I used to visit Wal-Mart once a week. It was a great place to get everything I needed. The prices were low, the generic items were generally good and when I found items on clearance, they were very, very inexpensive.
However, I will not shop at Wal-Mart anymore. It isn’t because of their Customer Service (although sometimes it has been awful). It isn’t because the prices or items have changed. And it isn’t because there isn’t one close.
It is because of politics. I’m not talking about National politics; I’m talking about Local politics. Douglas County, Colorado politics – more specifically Douglas County School District politics. The Douglas County School Board offered vouchers to private school students last year. The School District allowed students to apply for the vouchers and private schools (in and out of the district) could “register” to accept the vouchers. The students were awarded the vouchers and could attend any “registered” school of their choice. The majority of the “registered” schools were religious schools. These vouchers took money intended for the neighborhood public schools and funneled it to private schools. Most of these private schools were religiously based.
The ACLU, DCFT (Douglas County Federation of Teachers) and a citizen’s group (Taxpayers for Education) took the School District to court and the courts ruled that the vouchers were illegal. Currently, the Douglas County School Board and Administration are appealing this court ruling. To fund this appeal, donations have been accepted. There have been several groups across the country have donated large sums of money to fund the defense of this illegal program and the Walton Foundation has made a large donation.
What the Walton Foundation has to do with the Douglas County School District is beyond me. Except they are pushing an agenda which includes “Educational Reform.” The Douglas County School District wasn’t in need of reform. It has been a leader in innovation in education and collaboration between the DCFT and the School Board. Well, that is, until this year when the Board of Education decided to allow the Collective Bargaining Agreement expire and cut all ties with the DCFT.
The Walton Foundation, by financially contributing to the legal defense of the voucher program, has shown their support for the School Board. The School Board that does not respect teachers. The School Board that has spouted their political agenda and beliefs, even though the School Board is supposed to be non-partisan. The School Board that wants to privatize public education.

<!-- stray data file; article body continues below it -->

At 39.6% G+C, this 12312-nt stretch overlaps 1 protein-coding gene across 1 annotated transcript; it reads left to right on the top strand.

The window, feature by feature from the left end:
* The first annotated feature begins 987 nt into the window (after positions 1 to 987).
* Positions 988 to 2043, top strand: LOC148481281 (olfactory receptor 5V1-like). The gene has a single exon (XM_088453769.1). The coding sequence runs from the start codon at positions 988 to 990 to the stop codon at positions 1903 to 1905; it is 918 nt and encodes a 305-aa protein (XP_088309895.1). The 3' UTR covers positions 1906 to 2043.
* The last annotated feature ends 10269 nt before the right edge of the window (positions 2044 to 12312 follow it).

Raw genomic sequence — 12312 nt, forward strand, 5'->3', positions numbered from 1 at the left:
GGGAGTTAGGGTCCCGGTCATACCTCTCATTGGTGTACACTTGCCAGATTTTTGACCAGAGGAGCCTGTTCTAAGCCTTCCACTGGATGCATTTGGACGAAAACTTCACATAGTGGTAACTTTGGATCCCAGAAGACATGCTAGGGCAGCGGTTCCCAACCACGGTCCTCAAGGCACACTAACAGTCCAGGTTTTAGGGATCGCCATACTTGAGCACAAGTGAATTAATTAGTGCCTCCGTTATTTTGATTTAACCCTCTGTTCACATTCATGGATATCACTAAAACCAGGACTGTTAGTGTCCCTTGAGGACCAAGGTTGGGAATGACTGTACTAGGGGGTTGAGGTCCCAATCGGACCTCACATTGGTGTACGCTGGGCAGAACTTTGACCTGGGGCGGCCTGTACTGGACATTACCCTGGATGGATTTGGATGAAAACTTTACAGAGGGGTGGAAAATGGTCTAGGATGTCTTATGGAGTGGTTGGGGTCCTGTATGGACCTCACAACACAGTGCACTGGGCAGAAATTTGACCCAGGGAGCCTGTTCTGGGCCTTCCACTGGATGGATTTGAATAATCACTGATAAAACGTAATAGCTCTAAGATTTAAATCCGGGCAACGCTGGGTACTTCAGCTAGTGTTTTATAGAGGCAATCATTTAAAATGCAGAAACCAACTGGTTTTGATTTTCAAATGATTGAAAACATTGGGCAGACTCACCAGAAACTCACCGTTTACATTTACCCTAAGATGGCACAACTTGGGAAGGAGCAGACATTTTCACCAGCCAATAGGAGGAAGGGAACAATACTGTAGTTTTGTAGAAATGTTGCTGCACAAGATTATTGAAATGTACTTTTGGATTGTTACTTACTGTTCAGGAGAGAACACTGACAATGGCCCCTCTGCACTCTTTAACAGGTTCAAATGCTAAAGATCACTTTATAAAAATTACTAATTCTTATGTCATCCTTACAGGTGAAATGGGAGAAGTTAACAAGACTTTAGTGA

Four members of the School Board are up for re-election in Nov. 2013 and until then there is really no way that I can show how I feel about the School Board and their policies. The policies that, over the last 40 years, have built a public school system that, I believe, was one of the best in the country. The current School Board does not understand that by attacking the Union and teachers that they are attacking the infrastructure that has, historically, done what is best for kids. That is what teaching is about (although teachers deserve to be fairly compensated for their work).
I realize that the attack on the DCFT is in-line with the political climate. Unions are bad. Unions are the cause of all evil. Unions protect inferior workers. All of this is not true of the DCFT AND this was a system that was working beautifully. Why destroy something that is working? Why destroy something that was so inherently good?
The Walton Foundation supports this Board of Education, and I do not. Therefore, I will not support the Walton Foundation. I will no longer shop at Wal-Mart. While I realize that overall the money I spent at Wal-Mart is inconsequential to their financial portfolio, perhaps if others join me…I can dream, can’t I? And at the very least, I feel that I am making a difference. Oh, wait! I’m a teacher. I make a difference every day. I wish that the School Board and the Walton Foundation respected that.